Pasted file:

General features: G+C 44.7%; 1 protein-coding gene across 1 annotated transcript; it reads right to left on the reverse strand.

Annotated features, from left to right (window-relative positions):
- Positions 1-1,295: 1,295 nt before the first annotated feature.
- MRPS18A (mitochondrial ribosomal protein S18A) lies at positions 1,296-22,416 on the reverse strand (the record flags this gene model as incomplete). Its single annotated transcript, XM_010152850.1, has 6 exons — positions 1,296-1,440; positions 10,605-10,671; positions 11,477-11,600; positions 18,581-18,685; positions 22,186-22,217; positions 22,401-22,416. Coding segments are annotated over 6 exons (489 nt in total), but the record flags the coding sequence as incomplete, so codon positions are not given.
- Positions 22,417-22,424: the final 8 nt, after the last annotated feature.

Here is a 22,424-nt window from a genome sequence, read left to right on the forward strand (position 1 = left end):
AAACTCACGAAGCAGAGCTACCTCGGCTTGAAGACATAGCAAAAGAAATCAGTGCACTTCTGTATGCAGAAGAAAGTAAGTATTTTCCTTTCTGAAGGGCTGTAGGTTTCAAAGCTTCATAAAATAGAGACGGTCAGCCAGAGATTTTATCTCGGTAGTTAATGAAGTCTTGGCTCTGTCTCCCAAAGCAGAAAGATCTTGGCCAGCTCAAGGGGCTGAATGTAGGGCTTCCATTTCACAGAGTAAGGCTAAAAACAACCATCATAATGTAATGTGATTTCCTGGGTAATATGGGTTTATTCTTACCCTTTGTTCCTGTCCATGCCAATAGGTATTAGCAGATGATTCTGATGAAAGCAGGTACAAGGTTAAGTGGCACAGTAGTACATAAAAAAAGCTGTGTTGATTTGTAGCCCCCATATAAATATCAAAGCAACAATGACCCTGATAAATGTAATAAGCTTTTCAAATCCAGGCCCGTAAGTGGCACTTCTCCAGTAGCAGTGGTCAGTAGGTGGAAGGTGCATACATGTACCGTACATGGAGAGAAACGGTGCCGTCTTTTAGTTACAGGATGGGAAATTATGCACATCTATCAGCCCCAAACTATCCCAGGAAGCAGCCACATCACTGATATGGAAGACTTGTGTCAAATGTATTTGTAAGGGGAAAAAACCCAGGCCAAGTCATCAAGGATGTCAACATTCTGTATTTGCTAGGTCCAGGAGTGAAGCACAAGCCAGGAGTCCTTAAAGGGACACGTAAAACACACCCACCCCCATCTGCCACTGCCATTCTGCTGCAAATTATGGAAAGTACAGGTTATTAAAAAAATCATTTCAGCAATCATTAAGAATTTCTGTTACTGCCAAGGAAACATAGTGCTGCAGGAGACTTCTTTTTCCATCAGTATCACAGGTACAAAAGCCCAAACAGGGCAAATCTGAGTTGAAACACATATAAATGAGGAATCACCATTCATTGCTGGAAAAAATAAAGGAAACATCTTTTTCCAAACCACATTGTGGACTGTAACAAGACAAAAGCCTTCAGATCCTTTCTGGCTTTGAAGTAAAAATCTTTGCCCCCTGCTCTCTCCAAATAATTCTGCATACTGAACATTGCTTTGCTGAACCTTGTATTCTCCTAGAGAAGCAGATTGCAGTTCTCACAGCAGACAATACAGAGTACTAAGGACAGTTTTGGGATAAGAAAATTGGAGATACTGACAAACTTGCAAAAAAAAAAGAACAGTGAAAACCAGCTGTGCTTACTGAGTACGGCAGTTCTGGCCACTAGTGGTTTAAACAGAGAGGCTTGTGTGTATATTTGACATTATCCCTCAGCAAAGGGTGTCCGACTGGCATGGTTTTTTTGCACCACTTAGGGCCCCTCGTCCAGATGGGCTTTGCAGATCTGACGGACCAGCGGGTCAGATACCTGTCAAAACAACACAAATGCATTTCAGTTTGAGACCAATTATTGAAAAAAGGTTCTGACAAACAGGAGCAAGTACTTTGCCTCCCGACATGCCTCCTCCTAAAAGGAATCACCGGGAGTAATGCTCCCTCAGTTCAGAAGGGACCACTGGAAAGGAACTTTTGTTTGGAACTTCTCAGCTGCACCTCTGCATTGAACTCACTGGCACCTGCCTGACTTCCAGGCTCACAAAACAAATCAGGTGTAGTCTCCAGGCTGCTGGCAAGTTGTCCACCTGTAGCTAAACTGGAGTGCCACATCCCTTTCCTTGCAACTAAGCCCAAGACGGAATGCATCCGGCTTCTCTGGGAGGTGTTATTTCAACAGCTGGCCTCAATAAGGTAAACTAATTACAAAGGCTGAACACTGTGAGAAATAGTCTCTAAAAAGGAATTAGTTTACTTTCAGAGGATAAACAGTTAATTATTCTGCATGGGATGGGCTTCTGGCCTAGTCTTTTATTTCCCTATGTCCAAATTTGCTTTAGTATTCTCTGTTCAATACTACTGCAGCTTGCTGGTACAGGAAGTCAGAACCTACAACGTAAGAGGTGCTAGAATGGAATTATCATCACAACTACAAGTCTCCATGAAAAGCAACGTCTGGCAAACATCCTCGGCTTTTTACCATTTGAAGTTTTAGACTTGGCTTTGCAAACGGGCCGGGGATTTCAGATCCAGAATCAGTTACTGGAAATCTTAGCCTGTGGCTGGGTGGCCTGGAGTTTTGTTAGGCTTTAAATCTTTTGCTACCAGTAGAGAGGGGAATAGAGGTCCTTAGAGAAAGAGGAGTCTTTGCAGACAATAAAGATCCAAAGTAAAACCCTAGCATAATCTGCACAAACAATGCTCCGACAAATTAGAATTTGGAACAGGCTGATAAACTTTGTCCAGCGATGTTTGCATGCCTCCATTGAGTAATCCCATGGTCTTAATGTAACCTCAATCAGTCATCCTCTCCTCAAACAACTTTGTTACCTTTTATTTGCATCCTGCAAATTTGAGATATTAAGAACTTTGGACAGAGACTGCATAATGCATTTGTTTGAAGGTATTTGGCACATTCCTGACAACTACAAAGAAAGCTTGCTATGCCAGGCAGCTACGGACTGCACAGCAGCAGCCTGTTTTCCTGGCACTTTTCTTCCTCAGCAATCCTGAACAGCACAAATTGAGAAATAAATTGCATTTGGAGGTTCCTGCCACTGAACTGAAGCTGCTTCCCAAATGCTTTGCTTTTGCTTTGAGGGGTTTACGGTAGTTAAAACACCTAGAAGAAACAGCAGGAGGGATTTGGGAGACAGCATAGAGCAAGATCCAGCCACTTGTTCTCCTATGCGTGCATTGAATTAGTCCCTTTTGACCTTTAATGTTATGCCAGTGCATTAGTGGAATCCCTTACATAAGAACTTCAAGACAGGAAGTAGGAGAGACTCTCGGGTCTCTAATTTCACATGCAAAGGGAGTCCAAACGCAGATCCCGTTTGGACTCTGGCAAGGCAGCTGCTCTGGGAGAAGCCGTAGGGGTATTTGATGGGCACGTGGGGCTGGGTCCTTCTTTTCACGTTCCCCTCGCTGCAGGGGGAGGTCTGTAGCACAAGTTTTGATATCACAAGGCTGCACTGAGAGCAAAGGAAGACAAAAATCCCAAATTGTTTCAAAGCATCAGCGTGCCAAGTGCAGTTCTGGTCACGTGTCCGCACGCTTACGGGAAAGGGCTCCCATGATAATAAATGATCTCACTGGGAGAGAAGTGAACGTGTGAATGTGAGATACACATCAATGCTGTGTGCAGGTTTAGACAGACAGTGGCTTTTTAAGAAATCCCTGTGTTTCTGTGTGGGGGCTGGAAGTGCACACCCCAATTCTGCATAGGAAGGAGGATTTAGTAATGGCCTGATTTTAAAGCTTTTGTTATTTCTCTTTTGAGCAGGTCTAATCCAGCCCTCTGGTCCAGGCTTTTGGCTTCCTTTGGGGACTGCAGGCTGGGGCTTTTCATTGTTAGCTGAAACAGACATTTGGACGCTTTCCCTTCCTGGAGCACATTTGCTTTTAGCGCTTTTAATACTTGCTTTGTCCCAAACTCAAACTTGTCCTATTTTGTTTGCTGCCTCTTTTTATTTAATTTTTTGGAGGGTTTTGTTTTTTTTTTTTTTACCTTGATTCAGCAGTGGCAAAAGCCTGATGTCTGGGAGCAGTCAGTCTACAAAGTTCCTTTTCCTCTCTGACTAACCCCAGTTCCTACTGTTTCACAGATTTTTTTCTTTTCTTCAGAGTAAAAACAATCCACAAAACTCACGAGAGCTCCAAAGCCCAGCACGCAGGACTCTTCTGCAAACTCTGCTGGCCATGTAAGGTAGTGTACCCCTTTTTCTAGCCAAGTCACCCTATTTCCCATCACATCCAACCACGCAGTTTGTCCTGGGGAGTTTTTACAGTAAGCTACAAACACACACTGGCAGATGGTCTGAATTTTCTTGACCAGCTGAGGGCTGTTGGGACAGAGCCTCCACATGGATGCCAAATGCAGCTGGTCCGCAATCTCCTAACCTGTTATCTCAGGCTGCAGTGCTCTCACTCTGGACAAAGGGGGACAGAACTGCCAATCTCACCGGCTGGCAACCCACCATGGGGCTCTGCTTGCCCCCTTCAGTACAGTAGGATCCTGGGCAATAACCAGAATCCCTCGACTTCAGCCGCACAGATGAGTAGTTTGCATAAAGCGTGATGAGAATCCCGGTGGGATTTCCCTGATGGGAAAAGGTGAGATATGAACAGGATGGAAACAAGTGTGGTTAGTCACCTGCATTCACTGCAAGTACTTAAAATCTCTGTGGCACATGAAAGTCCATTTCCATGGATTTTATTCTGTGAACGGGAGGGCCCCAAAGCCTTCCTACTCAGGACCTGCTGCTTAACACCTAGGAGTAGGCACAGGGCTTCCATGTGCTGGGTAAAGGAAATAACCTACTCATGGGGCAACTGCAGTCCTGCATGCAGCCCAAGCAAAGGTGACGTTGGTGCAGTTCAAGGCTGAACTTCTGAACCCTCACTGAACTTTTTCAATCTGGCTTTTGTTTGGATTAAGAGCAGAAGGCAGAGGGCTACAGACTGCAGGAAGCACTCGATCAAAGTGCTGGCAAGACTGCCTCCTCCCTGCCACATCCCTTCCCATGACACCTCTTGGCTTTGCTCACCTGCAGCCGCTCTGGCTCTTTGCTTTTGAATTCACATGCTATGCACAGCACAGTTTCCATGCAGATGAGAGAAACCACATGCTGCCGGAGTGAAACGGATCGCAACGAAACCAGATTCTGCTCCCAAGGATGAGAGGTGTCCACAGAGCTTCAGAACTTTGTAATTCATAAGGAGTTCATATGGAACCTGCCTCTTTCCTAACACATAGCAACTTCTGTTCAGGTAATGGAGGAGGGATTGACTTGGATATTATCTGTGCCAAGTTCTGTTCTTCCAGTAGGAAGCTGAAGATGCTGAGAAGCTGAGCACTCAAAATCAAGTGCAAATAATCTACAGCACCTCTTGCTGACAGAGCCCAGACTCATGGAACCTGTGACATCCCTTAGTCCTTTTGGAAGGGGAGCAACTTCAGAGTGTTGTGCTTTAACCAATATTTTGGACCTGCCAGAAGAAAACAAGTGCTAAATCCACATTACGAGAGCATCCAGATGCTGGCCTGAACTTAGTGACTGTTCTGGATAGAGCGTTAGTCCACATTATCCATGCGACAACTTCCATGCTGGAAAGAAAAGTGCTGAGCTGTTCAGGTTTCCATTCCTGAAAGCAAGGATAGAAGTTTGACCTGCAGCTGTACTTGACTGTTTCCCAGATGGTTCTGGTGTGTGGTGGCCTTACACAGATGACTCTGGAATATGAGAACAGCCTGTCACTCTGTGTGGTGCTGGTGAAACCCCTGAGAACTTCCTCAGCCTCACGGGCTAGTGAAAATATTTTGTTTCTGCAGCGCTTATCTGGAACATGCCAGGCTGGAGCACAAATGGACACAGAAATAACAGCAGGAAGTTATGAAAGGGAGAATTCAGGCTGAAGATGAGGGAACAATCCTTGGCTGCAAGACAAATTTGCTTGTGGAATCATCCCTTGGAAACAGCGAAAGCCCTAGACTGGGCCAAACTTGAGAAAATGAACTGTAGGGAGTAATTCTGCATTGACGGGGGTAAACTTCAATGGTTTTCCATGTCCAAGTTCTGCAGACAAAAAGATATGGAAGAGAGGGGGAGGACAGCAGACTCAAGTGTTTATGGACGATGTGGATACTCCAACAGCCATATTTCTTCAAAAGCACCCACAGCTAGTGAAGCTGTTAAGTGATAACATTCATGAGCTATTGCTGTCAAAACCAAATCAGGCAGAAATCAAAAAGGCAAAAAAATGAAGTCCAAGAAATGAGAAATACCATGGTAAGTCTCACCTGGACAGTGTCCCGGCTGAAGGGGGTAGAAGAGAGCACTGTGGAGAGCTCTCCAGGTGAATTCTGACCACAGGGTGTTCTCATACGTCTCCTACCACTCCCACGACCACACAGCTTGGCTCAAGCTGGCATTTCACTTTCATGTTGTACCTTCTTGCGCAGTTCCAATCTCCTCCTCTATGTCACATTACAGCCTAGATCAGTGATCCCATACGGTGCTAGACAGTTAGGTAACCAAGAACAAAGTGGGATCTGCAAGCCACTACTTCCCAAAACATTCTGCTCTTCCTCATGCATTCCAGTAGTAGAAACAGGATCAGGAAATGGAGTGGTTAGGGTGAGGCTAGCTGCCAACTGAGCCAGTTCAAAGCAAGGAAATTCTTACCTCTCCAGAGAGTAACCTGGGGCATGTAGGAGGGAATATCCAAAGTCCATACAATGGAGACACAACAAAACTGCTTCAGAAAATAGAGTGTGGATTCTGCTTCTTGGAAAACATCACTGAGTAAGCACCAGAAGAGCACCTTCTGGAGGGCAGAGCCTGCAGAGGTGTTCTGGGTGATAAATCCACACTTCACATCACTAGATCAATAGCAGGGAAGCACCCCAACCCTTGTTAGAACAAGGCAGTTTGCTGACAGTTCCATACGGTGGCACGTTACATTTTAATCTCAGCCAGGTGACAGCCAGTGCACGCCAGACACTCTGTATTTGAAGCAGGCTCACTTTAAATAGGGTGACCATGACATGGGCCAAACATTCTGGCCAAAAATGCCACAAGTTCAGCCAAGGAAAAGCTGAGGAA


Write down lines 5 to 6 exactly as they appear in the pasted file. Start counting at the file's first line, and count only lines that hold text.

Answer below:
- Positions 22,417-22,424: the final 8 nt, after the last annotated feature.

Here is a 22,424-nt window from a genome sequence, read left to right on the forward strand (position 1 = left end):